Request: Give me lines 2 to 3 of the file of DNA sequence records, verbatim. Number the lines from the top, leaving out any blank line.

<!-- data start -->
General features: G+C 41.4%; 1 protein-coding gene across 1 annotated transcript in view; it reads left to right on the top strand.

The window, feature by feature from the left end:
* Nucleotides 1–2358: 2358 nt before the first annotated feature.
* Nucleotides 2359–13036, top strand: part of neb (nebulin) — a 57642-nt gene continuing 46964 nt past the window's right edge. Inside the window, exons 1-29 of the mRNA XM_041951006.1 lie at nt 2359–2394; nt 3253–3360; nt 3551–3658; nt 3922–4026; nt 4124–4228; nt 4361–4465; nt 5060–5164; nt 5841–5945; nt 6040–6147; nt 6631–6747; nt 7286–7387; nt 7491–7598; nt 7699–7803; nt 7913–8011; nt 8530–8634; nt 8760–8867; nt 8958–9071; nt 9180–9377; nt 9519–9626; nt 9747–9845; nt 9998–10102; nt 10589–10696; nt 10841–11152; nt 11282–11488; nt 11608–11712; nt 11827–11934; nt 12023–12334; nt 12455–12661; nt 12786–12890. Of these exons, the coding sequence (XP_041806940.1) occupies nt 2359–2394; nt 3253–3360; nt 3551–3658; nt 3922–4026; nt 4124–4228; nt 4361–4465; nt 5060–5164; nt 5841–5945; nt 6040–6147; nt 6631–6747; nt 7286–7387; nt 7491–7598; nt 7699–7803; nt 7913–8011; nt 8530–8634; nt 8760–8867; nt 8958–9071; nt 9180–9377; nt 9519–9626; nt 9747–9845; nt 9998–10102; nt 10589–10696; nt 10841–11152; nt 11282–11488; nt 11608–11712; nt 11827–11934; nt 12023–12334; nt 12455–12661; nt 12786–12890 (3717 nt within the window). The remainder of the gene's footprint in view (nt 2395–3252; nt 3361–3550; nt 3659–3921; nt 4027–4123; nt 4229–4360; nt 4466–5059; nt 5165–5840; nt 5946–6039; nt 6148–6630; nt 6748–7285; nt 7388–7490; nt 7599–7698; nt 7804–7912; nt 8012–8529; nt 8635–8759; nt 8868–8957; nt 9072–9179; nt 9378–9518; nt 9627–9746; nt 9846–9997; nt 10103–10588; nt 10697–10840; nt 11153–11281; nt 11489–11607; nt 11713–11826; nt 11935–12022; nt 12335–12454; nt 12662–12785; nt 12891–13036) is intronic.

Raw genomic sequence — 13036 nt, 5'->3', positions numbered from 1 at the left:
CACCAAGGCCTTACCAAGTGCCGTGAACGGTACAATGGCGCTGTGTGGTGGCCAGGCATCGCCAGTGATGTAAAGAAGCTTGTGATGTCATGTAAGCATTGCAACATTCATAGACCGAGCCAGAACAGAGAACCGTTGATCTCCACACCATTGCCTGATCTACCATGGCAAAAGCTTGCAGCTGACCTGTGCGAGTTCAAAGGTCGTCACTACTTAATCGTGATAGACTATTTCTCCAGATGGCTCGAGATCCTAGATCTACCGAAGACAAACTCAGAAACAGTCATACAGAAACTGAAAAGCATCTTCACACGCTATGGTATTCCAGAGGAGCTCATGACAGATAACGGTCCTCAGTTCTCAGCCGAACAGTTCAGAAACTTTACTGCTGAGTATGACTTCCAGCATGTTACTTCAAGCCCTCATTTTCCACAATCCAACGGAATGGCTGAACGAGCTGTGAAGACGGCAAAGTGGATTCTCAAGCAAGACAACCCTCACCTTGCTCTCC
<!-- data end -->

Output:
The window, feature by feature from the left end:
* Nucleotides 1–2358: 2358 nt before the first annotated feature.